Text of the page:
• Innovation all-rounders – This group files patents more frequently than most firms in the Russell index. They lag ‘Patent machines’ on the frequency and quality of these patents but spend more on R&D. They rank around average for intangible investments. Examples include Nvidia, Mastercard, Visa, Accenture and GoPro.
  • Innovation laggards and Midtable mediocrity – These companies deliver productivity that is average or below average for firms in the Russell index and are near bottom of the class for innovative activities; associated with the lowest patent filings and quality; low investment in R&D and intangible assets. Their financial health varies.
  • Inefficient innovators – Firms in this cluster rank worst for productivity but they file relatively high-quality patents at an average pace and outperform on R&D spending and intangible-assets investment. Their poor productivity might be evidence that innovation activities do not guarantee success, or that they are engaging in R&D activities with a high risk of failure (such as in the pharmaceuticals industry).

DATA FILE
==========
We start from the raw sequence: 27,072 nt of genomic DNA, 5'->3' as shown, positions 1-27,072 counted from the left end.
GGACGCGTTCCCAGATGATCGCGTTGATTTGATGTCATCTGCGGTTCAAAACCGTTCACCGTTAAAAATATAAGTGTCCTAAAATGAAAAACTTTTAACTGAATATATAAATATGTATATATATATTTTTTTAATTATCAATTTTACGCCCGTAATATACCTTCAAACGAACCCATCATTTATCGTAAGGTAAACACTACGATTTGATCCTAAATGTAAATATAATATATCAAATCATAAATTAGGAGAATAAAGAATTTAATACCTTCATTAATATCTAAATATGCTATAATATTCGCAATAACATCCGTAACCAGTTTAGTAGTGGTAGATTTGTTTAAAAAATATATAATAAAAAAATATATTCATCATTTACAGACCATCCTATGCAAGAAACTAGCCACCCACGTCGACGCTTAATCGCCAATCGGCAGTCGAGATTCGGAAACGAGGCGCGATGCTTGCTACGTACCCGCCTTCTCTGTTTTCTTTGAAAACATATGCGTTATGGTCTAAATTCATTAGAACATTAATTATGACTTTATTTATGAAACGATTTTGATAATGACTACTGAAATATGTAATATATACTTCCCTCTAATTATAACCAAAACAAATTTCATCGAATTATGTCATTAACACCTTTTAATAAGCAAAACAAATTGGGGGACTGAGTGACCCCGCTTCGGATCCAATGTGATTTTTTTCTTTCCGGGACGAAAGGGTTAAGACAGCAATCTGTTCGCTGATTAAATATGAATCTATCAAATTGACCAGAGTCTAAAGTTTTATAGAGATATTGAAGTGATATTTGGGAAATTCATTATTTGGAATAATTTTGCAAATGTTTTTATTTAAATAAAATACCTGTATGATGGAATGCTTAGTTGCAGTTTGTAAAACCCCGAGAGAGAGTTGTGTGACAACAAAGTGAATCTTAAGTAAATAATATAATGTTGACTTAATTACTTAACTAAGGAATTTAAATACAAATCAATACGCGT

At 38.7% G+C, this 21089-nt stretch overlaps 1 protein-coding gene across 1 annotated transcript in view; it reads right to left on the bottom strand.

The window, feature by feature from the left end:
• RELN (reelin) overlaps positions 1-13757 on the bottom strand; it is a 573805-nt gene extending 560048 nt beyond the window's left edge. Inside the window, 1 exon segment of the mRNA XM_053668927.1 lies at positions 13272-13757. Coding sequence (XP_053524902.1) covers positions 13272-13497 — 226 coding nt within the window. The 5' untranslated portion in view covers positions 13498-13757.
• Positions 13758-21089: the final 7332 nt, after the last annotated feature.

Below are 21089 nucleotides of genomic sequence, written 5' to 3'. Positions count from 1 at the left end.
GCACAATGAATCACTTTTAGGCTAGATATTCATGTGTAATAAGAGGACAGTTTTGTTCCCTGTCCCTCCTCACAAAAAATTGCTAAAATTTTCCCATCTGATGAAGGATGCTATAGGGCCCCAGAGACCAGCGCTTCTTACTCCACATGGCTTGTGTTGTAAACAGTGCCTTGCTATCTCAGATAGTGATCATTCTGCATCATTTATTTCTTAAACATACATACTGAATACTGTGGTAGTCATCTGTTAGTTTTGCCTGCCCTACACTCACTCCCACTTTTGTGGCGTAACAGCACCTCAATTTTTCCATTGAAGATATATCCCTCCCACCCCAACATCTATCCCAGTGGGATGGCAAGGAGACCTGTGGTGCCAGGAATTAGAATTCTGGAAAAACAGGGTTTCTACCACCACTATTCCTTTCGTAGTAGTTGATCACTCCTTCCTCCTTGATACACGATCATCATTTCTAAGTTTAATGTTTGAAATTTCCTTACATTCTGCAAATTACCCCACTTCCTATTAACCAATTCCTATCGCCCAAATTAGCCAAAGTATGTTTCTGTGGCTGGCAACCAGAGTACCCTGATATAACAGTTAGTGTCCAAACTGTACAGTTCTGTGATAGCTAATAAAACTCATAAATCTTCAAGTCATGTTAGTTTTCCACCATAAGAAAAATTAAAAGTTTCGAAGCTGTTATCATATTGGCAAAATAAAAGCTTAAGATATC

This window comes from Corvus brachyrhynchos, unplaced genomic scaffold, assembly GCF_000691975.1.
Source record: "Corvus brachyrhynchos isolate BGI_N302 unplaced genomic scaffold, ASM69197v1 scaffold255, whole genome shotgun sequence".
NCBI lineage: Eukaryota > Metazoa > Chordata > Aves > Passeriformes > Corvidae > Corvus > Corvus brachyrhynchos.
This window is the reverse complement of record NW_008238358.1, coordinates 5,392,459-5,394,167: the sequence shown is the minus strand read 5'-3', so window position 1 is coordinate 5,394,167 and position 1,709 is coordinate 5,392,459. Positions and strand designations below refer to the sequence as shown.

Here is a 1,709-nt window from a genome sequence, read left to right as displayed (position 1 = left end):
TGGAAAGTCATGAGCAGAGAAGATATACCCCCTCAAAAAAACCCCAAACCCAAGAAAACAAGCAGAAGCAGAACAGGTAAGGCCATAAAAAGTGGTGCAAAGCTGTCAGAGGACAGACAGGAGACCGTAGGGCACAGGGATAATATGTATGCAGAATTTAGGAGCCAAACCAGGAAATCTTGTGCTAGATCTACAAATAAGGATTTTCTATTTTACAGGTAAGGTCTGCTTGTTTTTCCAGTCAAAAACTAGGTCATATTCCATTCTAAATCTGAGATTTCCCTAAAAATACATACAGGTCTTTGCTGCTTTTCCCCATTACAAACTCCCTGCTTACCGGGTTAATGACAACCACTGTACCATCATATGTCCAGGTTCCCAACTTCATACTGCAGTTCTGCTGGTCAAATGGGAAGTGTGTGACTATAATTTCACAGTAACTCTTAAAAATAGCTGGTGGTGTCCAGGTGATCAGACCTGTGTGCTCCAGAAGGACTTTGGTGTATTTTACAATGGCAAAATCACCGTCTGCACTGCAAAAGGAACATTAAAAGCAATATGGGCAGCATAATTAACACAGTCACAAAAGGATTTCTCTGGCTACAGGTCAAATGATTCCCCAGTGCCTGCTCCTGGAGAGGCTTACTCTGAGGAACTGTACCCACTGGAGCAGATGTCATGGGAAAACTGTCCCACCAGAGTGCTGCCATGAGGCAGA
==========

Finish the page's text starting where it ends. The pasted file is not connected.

Innovation immobility?

A study of these clusters over time shows little movement between groups. Most migration occurs between the ‘Innovation laggards’ and ‘Midtable mediocrity’ clusters – perhaps a reflection of their relative size compared to the others.

That said, there are exceptions. For example, Amazon started out as an ‘Inefficient innovator’ before progressing up via ‘Innovation all-rounders’ to its current position in the ‘Patent machines’ group. In this instance, greater productivity coincided with innovation proxy-improvements.

Innovation payoffs?

In our first paper we uncovered a correlation between higher productivity (a proxy for innovation) and stronger returns at the company level.

Testing this observation with our clusters, we see a more complicated and nuanced relationship emerge. What’s striking is the degree of overlap across clusters.

Chart: Returns, productivity and clusters


Source: OECD, Worldscope, Refinitiv, abrdn, as of 2019

For example, ‘Patent machines’ and ‘Innovation all-rounders’ boast the highest productivity, but their returns profile does not differ much from other clusters. At the other end of the spectrum, ‘Inefficient innovators’ are least productive, but returns aren’t that much different either.